Cosmic Top Secret

Last year I played a small indie game called Paradise Killer and it quickly jumped into my favourite games of that year. It was one of those games that came out of nowhere and really took me by surprise. Cosmic Top Secret had the potential to be this years Paradise Killer, but sadly came a little short, despite it being one of the most interesting and unique games I’ve played in quite a while.

It’s a difficult one to explain. Presented in cardboard cut out form, Cosmic Top Secret follows T, who wants to learn more about her parents involvement as Danish Intelligence during the Cold War. The twist being that it’s real. T (Trine Laier) is the creator of the game and her parents really did work as Danish Intelligence and this whole game is her uncovering what exactly they got up to with actual audio interviews and video footage. It’s a fascinating game as you roll around the world (as a cardboard Katamari if you will), solving puzzles, talking to real people and just learning about this fascinating life her parents have led.

The game actually had to be cleared by Danish Intelligence before release just in case it revealed any information they didn’t want out in the public, during some moments of the game audio and text is sometimes redacted. Getting between these audio and video segments there is some gameplay to sink your teeth into. It is very basic and for the most part involves going from place to place, collecting items, solving simple puzzles and just talking to everyone you meet. It’s this section of the game that is probably the weakest and really prevents Cosmic Top Secret from being essential.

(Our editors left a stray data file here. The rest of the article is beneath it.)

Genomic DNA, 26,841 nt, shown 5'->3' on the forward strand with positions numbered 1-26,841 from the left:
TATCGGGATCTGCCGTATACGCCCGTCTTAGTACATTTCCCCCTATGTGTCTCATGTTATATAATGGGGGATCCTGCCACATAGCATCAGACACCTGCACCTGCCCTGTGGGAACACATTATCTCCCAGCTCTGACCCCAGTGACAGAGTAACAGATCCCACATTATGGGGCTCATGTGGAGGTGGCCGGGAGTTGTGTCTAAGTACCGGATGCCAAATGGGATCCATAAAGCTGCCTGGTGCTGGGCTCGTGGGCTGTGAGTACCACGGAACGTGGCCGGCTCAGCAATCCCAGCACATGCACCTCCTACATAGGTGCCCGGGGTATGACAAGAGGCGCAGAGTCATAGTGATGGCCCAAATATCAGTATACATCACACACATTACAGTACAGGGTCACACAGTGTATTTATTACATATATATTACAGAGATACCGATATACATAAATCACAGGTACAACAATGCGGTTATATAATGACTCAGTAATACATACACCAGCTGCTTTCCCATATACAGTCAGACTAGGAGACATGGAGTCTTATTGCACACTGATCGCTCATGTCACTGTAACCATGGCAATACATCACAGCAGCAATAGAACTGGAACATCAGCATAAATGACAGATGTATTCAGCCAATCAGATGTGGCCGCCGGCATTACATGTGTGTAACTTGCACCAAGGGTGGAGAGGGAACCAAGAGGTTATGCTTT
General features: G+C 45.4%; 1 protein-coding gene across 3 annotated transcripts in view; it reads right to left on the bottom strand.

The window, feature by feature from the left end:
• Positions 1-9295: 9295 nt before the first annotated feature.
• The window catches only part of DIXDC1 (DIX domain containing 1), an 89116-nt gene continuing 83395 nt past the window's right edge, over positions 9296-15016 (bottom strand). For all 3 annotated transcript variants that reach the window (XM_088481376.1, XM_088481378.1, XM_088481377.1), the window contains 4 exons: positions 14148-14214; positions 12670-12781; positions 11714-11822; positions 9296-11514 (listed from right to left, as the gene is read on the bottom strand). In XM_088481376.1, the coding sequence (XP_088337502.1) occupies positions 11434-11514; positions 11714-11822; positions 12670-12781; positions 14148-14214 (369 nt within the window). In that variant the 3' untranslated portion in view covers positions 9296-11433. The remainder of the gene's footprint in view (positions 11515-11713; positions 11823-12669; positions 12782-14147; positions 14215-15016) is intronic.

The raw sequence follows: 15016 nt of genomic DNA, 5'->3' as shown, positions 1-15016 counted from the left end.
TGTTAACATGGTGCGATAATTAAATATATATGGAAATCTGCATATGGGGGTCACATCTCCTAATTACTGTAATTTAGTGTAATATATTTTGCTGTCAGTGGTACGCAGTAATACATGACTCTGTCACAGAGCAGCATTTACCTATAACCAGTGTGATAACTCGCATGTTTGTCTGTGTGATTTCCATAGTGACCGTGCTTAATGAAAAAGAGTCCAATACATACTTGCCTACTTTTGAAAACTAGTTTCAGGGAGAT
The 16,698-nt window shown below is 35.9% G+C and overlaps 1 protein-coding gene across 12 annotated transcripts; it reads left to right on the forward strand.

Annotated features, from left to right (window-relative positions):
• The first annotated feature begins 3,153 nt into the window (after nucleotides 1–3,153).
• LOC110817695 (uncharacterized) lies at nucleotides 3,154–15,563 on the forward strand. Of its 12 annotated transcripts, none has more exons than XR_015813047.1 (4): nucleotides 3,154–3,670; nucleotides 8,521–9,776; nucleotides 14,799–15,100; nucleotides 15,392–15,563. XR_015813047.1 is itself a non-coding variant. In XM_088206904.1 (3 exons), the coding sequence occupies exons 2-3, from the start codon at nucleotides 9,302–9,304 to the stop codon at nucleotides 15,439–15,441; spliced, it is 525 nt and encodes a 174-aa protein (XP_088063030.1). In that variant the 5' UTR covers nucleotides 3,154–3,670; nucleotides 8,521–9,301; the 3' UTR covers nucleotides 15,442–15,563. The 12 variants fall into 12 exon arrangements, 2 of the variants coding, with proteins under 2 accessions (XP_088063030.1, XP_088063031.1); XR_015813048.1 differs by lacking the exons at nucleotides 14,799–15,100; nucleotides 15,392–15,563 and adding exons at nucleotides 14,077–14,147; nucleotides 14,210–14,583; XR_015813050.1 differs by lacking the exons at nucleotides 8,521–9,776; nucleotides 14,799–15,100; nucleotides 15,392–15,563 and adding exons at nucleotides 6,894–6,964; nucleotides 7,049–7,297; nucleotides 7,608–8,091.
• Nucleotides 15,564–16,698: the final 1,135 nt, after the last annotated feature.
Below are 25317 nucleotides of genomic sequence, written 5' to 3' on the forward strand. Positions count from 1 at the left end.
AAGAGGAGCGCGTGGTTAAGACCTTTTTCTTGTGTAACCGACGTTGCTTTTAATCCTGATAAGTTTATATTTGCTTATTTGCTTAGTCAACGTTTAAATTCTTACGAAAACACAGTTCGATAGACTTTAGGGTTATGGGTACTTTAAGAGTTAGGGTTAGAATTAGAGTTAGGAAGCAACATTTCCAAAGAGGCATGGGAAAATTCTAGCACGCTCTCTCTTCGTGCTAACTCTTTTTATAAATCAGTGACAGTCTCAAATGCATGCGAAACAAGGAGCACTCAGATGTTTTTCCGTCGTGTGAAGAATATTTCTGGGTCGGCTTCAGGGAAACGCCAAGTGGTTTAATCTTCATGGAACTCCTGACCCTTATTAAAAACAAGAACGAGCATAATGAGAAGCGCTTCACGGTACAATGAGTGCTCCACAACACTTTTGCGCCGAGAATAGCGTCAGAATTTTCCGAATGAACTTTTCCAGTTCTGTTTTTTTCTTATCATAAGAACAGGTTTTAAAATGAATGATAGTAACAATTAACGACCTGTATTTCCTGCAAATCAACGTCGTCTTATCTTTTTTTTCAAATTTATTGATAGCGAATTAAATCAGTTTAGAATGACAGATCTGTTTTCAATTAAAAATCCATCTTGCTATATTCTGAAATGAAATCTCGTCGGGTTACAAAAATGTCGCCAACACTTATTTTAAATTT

Controlling T is a nightmare. Rolling around in ball form, one minute controls are hyper sensitive, the next you’re unable to climb up the smallest incline. Made even more annoying during later sections when you’re asked to navigate tiny ledges. There’s no “death” in the game so it’s not like it takes away any progress, but that doesn’t stop it being infuriating. Making matters worse is when new mechanics are introduced later. Grenade throwing is used with the triggers, but requires you to position yourself in such a way otherwise you’ll miss by miles, it just doesn’t feel natural. Then there’s the paper airplane you turn into. Fine at first, until I wanted to land and then kept getting caught in gusts of air that took me away from where I wanted to be. Such a shame that these things couldn’t be ironed out pre-release.

Yet, despite all these issues I have. I didn’t turn it off out of sheer frustration. The story of T, her parents and co-workers were fascinating to me. The way audio has been captured on tape recorders giving everything such a real and natural feeling, the many mementos from history you collect, it’s an excellent document of a time period I previously had little knowledge of. So, despite my complaints I would recommend people giving Cosmic Top Secret a go. There’s really nothing like it out there.

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